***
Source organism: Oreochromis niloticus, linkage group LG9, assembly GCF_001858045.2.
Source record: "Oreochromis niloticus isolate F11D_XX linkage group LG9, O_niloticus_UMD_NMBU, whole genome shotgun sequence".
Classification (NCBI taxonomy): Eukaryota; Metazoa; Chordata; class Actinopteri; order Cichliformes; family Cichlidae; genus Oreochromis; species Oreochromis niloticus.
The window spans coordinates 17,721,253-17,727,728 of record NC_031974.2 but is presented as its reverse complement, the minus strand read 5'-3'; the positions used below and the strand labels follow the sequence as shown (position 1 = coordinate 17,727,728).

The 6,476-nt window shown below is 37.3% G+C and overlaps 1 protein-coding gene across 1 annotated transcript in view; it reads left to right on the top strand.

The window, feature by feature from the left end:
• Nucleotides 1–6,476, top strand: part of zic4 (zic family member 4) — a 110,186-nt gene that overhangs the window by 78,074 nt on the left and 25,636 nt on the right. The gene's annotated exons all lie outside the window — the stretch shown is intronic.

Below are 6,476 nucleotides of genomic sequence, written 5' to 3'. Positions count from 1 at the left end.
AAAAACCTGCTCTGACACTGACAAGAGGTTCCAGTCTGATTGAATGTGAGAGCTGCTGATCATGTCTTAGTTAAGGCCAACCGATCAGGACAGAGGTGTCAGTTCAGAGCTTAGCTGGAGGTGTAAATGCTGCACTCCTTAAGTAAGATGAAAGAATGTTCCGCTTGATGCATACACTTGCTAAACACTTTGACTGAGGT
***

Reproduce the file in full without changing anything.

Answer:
Source organism: Oreochromis niloticus, linkage group LG9, assembly GCF_001858045.2.
Source record: "Oreochromis niloticus isolate F11D_XX linkage group LG9, O_niloticus_UMD_NMBU, whole genome shotgun sequence".
Classification (NCBI taxonomy): Eukaryota; Metazoa; Chordata; class Actinopteri; order Cichliformes; family Cichlidae; genus Oreochromis; species Oreochromis niloticus.
The window spans coordinates 17,721,253-17,727,728 of record NC_031974.2 but is presented as its reverse complement, the minus strand read 5'-3'; the positions used below and the strand labels follow the sequence as shown (position 1 = coordinate 17,727,728).

The 6,476-nt window shown below is 37.3% G+C and overlaps 1 protein-coding gene across 1 annotated transcript in view; it reads left to right on the top strand.

The window, feature by feature from the left end:
• Nucleotides 1–6,476, top strand: part of zic4 (zic family member 4) — a 110,186-nt gene that overhangs the window by 78,074 nt on the left and 25,636 nt on the right. The gene's annotated exons all lie outside the window — the stretch shown is intronic.

Below are 6,476 nucleotides of genomic sequence, written 5' to 3'. Positions count from 1 at the left end.
AAAAACCTGCTCTGACACTGACAAGAGGTTCCAGTCTGATTGAATGTGAGAGCTGCTGATCATGTCTTAGTTAAGGCCAACCGATCAGGACAGAGGTGTCAGTTCAGAGCTTAGCTGGAGGTGTAAATGCTGCACTCCTTAAGTAAGATGAAAGAATGTTCCGCTTGATGCATACACTTGCTAAACACTTTGACTGAGGT